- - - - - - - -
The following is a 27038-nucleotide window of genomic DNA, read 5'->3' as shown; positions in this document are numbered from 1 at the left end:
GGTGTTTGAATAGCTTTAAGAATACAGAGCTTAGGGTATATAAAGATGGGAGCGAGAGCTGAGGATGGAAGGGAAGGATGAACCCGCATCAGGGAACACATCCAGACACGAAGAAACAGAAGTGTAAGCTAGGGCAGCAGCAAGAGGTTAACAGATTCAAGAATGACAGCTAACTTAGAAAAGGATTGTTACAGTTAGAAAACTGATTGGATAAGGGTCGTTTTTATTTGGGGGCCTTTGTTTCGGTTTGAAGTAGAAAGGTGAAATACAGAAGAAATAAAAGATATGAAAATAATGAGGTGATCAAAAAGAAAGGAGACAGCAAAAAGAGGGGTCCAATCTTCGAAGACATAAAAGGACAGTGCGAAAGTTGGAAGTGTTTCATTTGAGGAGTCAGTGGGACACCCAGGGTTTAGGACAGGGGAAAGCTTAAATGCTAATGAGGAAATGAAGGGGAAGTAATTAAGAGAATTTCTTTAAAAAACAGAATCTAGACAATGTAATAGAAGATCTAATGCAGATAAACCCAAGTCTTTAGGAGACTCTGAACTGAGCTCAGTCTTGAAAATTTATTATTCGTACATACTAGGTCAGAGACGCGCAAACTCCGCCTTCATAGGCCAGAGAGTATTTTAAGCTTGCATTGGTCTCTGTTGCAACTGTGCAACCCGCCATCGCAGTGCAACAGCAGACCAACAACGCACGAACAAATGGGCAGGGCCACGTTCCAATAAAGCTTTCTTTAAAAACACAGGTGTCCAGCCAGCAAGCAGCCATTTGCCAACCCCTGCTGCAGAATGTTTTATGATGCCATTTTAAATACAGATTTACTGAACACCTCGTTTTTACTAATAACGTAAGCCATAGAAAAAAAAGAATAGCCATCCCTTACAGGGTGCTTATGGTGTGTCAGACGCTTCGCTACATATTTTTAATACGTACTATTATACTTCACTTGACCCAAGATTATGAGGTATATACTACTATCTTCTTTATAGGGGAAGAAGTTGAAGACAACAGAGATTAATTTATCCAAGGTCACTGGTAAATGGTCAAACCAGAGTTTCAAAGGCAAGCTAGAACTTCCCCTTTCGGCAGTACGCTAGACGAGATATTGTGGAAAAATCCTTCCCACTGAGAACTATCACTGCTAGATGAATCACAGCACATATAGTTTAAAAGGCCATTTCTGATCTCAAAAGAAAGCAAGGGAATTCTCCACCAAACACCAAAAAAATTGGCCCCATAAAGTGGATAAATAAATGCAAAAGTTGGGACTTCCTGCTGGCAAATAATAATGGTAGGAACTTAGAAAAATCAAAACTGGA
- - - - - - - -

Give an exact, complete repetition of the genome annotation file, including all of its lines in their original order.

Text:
The following is a 27038-nucleotide window of genomic DNA, read 5'->3' as shown; positions in this document are numbered from 1 at the left end:
GGTGTTTGAATAGCTTTAAGAATACAGAGCTTAGGGTATATAAAGATGGGAGCGAGAGCTGAGGATGGAAGGGAAGGATGAACCCGCATCAGGGAACACATCCAGACACGAAGAAACAGAAGTGTAAGCTAGGGCAGCAGCAAGAGGTTAACAGATTCAAGAATGACAGCTAACTTAGAAAAGGATTGTTACAGTTAGAAAACTGATTGGATAAGGGTCGTTTTTATTTGGGGGCCTTTGTTTCGGTTTGAAGTAGAAAGGTGAAATACAGAAGAAATAAAAGATATGAAAATAATGAGGTGATCAAAAAGAAAGGAGACAGCAAAAAGAGGGGTCCAATCTTCGAAGACATAAAAGGACAGTGCGAAAGTTGGAAGTGTTTCATTTGAGGAGTCAGTGGGACACCCAGGGTTTAGGACAGGGGAAAGCTTAAATGCTAATGAGGAAATGAAGGGGAAGTAATTAAGAGAATTTCTTTAAAAAACAGAATCTAGACAATGTAATAGAAGATCTAATGCAGATAAACCCAAGTCTTTAGGAGACTCTGAACTGAGCTCAGTCTTGAAAATTTATTATTCGTACATACTAGGTCAGAGACGCGCAAACTCCGCCTTCATAGGCCAGAGAGTATTTTAAGCTTGCATTGGTCTCTGTTGCAACTGTGCAACCCGCCATCGCAGTGCAACAGCAGACCAACAACGCACGAACAAATGGGCAGGGCCACGTTCCAATAAAGCTTTCTTTAAAAACACAGGTGTCCAGCCAGCAAGCAGCCATTTGCCAACCCCTGCTGCAGAATGTTTTATGATGCCATTTTAAATACAGATTTACTGAACACCTCGTTTTTACTAATAACGTAAGCCATAGAAAAAAAAGAATAGCCATCCCTTACAGGGTGCTTATGGTGTGTCAGACGCTTCGCTACATATTTTTAATACGTACTATTATACTTCACTTGACCCAAGATTATGAGGTATATACTACTATCTTCTTTATAGGGGAAGAAGTTGAAGACAACAGAGATTAATTTATCCAAGGTCACTGGTAAATGGTCAAACCAGAGTTTCAAAGGCAAGCTAGAACTTCCCCTTTCGGCAGTACGCTAGACGAGATATTGTGGAAAAATCCTTCCCACTGAGAACTATCACTGCTAGATGAATCACAGCACATATAGTTTAAAAGGCCATTTCTGATCTCAAAAGAAAGCAAGGGAATTCTCCACCAAACACCAAAAAAATTGGCCCCATAAAGTGGATAAATAAATGCAAAAGTTGGGACTTCCTGCTGGCAAATAATAATGGTAGGAACTTAGAAAAATCAAAACTGGA